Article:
The six-month trend of Canadian housing starts was fairly flat in April with 225,696 units, down slightly from the 226,942 measure in March.
CMHC says that the standalone monthly seasonally-adjusted annual rate of housing starts for all areas was 214,379 units in April, down from 225,459 units in March.
The SAAR of urban starts decreased by 4.7% in April to 198,090 units. Multiple urban starts decreased by 2.7% to 141,032 units in April while single-detached urban starts decreased by 9.3% to 57,058 units.
"In April, the national trend in housing starts remained stable at historically elevated levels, with lower starts of single-detached dwellings offsetting higher starts of multi-unit dwellings," said Bob Dugan, CMHC's Chief Economist. "Notably, the national inventory of newly completed and unabsorbed multi-unit dwellings has been stable over the same period, indicating that demand for this type of unit has absorbed increased supply."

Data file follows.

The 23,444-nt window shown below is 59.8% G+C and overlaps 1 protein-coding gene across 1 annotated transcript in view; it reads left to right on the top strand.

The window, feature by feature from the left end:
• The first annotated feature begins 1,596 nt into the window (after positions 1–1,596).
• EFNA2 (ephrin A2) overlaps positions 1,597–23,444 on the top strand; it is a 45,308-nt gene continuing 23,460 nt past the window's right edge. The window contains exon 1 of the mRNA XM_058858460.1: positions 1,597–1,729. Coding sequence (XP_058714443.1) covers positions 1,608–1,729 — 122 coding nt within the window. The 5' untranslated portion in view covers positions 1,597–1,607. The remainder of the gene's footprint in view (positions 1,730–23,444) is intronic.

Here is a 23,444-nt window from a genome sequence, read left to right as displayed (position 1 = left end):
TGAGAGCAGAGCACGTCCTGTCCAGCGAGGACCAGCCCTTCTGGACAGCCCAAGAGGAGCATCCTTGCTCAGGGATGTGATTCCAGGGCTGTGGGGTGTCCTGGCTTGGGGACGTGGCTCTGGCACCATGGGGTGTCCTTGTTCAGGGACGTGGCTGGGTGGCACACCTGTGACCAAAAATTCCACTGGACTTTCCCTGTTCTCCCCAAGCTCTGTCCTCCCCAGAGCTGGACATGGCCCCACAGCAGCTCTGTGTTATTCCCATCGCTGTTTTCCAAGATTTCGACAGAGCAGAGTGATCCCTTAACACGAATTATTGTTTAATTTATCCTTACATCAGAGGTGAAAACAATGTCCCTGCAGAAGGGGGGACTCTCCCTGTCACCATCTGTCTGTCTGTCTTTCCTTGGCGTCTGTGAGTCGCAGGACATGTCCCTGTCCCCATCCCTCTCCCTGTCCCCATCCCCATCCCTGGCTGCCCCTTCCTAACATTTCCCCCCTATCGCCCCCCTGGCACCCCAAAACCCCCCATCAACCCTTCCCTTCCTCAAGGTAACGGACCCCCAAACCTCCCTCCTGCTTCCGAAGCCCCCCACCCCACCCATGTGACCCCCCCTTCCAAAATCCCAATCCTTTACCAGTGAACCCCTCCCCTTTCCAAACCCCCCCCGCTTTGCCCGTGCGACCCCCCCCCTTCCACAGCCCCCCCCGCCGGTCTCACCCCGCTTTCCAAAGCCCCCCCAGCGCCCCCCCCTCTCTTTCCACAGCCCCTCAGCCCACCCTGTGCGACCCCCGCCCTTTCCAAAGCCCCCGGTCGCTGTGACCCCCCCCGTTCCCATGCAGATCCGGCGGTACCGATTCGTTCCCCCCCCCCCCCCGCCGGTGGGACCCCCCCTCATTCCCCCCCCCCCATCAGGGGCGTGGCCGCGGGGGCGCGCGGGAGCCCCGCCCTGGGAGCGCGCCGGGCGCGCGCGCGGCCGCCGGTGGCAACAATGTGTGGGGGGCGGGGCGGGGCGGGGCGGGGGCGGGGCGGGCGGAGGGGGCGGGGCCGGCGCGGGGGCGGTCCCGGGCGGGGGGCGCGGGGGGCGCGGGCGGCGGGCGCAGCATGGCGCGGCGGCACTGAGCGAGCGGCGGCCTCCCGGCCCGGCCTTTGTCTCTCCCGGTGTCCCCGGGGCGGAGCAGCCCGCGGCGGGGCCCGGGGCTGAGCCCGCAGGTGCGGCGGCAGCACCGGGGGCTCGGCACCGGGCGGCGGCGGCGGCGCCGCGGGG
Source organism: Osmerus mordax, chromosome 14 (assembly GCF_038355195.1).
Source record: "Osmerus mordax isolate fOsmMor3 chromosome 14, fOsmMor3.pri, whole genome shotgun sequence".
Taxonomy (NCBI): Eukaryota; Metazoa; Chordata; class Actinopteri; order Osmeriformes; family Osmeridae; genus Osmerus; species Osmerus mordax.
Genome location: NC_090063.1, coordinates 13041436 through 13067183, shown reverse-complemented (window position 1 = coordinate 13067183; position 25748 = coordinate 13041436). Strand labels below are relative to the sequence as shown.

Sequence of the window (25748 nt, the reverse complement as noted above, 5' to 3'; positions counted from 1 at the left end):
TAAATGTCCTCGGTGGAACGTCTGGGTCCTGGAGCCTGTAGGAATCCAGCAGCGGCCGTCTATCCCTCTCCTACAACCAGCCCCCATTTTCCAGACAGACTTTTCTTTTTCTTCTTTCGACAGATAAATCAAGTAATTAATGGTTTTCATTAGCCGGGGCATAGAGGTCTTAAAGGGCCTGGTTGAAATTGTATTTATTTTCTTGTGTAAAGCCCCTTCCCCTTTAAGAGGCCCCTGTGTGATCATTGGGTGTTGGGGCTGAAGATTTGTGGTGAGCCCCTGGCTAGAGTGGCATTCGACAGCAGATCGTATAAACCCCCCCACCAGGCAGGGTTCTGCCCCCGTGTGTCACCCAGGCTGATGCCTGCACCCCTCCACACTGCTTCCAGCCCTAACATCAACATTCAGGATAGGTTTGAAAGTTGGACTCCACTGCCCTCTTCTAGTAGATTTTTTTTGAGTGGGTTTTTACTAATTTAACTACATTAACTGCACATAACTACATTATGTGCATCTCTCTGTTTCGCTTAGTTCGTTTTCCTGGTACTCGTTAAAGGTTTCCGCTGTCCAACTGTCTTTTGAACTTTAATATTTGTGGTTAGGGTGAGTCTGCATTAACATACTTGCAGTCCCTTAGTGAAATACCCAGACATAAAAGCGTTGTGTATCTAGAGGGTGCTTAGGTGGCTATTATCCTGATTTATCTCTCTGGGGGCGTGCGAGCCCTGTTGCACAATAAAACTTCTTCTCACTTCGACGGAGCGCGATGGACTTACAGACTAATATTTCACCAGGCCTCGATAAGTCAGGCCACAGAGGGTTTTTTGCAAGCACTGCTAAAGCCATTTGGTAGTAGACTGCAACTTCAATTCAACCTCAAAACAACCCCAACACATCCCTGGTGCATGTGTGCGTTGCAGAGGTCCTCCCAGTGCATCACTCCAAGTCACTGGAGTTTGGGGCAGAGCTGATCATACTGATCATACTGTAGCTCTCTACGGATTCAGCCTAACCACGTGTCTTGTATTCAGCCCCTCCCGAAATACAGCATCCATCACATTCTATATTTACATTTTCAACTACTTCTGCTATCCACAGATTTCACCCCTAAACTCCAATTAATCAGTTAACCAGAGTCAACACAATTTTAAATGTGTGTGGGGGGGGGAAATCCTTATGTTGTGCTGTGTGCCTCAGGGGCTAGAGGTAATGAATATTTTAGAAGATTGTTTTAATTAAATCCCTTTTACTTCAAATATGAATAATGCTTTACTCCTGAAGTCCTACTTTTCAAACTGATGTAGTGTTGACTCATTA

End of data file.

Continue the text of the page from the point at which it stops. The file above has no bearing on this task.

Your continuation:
Vancouver, Kelowna, Montreal among the highlights
Several markets saw notable increases in housing starts last month.
Demand for homes in Vancouver remains strong and builders continue to service that demand. Single-family and multifamily starts both increased with the City of Vancouver and the North Shore leading.
There were significant increases for Kelowna and Montreal. Multifamily units and rental properties were a key factor in the rise in starts in both areas.
Little changed in the Toronto market with starts subdued by falling sales as prices remain elevated. However, demand for the relatively affordable condos mean this sector has seen its highest level of activity in 40 years during the first quarter of 2018.
London and Kingston both saw increased starts, while Saskatoon (-36%) and New Brunswick (-41%) both saw declines in starts year-to-date.